WE THOUGHT YOU KNEW BETTER
The county library board In Lexington, S.C., has had it up to here with a certain borrower who's more than a year late in returning 37 books. If not for a policy that caps fines, they'd be in excess of $1,350 by now - 2-1/2 times the combined value of the volumes, all of them children's stories. The borrower's library privileges already have been revoked, and she'd be liable for 30 days in jail if the board chose to prosecute her under state law. No names, but you might be amused to learn that the offender works elsewhere in town ... as a librarian.
FANCY MEETING YOU HERE
Then there's the fugitive from justice who was enjoying a day at a Lake George, N.Y., amusement park - until he ran into dozens of cops on an outing sponsored by the Police Benevolent Association. The suspect - we'll call him Warren - was exiting a ride at The Great Escape when at least one of the officers recognized him. Warren reportedly tried to run, but didn't get far.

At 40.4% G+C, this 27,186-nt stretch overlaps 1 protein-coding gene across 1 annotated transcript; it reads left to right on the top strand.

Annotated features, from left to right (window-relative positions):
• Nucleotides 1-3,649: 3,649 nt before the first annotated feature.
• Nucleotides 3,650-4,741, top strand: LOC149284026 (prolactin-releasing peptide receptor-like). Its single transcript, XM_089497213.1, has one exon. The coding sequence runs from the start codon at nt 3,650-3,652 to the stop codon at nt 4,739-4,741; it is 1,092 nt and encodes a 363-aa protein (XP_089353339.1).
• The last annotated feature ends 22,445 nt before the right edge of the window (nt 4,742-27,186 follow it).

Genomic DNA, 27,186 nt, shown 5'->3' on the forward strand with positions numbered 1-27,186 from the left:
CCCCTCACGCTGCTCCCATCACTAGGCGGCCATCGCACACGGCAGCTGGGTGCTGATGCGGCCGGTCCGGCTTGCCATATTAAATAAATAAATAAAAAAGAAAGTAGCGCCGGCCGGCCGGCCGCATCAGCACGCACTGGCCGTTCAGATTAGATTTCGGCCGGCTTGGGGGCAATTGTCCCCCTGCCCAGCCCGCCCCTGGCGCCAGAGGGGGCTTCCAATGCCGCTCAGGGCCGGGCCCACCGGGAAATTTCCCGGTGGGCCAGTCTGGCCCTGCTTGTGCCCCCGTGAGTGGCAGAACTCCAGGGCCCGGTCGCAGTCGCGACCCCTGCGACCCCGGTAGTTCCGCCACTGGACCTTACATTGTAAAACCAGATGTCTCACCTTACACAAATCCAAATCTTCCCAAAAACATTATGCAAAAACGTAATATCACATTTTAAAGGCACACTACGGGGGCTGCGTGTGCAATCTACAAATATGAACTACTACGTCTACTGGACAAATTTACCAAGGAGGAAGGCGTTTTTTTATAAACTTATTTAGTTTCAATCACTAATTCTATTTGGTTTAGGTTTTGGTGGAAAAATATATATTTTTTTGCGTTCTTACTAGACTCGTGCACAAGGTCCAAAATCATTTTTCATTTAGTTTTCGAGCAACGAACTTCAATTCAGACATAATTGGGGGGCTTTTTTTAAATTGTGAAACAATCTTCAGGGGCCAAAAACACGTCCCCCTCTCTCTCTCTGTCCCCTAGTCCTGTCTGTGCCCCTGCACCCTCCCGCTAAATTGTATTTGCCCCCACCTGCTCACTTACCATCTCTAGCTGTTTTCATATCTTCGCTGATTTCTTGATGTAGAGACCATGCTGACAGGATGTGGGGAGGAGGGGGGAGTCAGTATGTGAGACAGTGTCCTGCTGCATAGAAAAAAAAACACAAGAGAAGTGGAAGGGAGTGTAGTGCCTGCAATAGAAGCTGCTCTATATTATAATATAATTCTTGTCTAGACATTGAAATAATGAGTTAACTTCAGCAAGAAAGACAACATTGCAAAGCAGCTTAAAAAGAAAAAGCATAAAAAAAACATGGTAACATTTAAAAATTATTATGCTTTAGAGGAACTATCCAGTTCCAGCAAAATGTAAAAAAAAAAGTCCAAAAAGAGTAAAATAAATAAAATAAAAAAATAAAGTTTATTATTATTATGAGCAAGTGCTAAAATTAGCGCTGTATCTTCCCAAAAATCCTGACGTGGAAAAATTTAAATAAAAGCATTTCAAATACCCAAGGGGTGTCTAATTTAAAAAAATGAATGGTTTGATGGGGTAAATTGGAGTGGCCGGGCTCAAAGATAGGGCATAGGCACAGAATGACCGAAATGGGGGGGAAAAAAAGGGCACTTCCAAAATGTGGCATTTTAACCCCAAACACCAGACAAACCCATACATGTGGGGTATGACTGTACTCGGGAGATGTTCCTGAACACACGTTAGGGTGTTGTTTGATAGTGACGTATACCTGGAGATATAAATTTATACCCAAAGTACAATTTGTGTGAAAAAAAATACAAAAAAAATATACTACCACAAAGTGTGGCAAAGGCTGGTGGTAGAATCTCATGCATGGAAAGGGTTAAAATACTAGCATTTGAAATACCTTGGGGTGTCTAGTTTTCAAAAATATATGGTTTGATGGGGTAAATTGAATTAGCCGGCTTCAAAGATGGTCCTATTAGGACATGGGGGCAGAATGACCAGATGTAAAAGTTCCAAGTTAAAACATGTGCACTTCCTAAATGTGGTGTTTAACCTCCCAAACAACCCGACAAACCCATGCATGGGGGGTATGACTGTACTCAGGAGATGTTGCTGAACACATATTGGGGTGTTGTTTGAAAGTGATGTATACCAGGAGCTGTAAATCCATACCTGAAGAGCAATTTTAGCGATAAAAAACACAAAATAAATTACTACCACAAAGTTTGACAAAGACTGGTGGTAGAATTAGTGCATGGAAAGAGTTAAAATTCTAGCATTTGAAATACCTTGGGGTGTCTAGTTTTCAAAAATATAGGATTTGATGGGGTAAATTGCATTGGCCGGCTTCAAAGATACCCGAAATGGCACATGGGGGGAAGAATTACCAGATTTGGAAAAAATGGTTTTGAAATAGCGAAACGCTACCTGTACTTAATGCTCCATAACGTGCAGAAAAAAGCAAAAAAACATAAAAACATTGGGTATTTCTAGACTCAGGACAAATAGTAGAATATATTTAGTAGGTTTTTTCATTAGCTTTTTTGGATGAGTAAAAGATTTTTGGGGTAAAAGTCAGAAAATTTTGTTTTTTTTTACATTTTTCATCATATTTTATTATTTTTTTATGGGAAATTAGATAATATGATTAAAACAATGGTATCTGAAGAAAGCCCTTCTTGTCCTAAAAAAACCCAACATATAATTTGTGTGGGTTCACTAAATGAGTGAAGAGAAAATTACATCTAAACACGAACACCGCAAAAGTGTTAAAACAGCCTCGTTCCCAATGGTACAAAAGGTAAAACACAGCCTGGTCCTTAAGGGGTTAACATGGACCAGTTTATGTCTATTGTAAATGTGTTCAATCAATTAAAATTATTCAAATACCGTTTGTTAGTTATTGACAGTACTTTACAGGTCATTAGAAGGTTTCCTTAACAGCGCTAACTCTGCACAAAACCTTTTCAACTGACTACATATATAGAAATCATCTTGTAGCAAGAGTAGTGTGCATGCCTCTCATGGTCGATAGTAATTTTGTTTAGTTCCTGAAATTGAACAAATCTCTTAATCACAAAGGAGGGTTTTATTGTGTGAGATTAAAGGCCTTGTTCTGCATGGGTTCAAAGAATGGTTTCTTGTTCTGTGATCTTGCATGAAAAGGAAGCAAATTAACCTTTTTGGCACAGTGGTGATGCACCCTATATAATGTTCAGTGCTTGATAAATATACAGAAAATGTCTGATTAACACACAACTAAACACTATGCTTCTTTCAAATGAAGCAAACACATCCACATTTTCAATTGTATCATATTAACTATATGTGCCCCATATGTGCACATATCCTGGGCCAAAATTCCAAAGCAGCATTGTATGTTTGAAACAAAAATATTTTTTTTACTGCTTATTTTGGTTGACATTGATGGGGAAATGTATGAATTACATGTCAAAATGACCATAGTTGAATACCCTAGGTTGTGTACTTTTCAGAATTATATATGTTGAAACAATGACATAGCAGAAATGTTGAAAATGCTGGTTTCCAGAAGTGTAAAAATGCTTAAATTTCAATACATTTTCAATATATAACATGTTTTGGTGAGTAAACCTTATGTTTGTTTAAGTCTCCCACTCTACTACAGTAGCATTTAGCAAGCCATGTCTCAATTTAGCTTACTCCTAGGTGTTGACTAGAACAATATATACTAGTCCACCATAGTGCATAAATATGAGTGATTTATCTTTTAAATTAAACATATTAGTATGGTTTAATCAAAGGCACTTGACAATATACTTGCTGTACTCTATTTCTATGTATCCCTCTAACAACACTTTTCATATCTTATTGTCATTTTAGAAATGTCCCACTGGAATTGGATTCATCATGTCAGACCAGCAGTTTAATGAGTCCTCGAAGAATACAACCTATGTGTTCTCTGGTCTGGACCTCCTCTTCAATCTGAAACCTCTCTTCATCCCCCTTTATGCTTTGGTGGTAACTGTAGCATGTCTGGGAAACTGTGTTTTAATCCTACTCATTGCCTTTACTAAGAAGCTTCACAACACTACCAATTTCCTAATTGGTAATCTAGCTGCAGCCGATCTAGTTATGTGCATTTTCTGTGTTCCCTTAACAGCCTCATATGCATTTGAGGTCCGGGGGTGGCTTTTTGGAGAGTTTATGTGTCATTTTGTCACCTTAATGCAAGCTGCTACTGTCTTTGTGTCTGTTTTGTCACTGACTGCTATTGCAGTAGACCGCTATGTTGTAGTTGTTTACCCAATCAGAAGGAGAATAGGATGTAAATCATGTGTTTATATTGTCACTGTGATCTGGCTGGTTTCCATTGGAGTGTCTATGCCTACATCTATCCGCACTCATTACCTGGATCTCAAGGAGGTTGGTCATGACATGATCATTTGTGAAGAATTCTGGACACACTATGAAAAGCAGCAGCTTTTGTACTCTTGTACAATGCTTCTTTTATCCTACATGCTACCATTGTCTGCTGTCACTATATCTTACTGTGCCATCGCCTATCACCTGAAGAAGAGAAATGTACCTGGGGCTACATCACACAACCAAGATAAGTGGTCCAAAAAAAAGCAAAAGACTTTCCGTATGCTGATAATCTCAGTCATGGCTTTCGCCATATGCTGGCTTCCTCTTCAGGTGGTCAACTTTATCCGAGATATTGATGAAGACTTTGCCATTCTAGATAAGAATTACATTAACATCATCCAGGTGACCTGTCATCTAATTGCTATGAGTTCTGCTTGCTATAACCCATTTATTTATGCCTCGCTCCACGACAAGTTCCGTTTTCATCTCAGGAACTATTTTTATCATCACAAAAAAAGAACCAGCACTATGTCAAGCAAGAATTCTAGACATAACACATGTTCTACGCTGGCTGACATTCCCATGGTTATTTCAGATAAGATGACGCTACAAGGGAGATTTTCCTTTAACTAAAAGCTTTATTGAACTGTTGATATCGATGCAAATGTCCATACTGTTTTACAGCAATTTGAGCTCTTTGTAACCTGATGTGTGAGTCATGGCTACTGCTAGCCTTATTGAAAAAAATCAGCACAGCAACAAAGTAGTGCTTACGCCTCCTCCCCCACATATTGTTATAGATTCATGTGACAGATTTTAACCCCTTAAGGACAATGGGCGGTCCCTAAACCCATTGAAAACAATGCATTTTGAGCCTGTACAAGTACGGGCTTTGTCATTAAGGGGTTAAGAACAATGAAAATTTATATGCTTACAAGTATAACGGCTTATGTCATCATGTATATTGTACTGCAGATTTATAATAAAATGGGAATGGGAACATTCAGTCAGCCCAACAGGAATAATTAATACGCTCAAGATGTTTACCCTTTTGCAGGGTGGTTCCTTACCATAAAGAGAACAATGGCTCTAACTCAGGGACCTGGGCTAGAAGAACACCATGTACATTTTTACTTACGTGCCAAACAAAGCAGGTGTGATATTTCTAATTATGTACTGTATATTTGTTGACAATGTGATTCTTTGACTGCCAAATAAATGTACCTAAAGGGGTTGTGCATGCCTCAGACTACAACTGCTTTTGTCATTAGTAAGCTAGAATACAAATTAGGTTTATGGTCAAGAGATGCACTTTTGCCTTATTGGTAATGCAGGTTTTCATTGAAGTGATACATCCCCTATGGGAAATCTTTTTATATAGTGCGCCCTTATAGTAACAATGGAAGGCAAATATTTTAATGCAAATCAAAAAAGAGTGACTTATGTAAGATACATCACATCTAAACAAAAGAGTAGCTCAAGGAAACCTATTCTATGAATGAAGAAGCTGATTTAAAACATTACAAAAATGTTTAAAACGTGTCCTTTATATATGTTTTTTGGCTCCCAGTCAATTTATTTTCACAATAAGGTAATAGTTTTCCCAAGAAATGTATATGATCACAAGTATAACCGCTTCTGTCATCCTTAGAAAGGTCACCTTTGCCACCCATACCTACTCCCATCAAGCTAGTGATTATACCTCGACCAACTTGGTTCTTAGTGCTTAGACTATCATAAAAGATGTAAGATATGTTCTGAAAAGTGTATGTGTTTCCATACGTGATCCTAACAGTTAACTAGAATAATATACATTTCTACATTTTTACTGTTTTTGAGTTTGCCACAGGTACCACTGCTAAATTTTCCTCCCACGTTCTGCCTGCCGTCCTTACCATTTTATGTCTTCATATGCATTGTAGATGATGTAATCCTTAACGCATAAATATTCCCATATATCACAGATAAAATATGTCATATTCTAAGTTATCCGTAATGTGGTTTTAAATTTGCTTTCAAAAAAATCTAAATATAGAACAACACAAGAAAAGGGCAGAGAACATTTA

Tips to avoid antagonizing others when using cellphone
Stories abound about people talking inconsiderately on cellphones. And the situation easily could grow worse: The Cellular Telecommunications Industry Association estimates that 46,000 Americans become new mobile users each day. Here are some etiquette tips for cellphone use, culled from a variety of manners mavens, other experts, and the telecommunications industry:
Utilize the phone's caller-ID feature to screen incoming calls, and let voice mail take them if they're not urgent.
Use silent or vibrating options when in a close environment.
Don't engage in "cell yell." There's no need to speak louder than you would on any other phone.
Call other cellphone users during business hours, and not during meal times.
If you must keep your phone on during a meeting, explain in advance.
Don't give out your number freely or leave it on your answering machine.
- Associated Press
(c) Copyright 2000. The Christian Science Publishing Society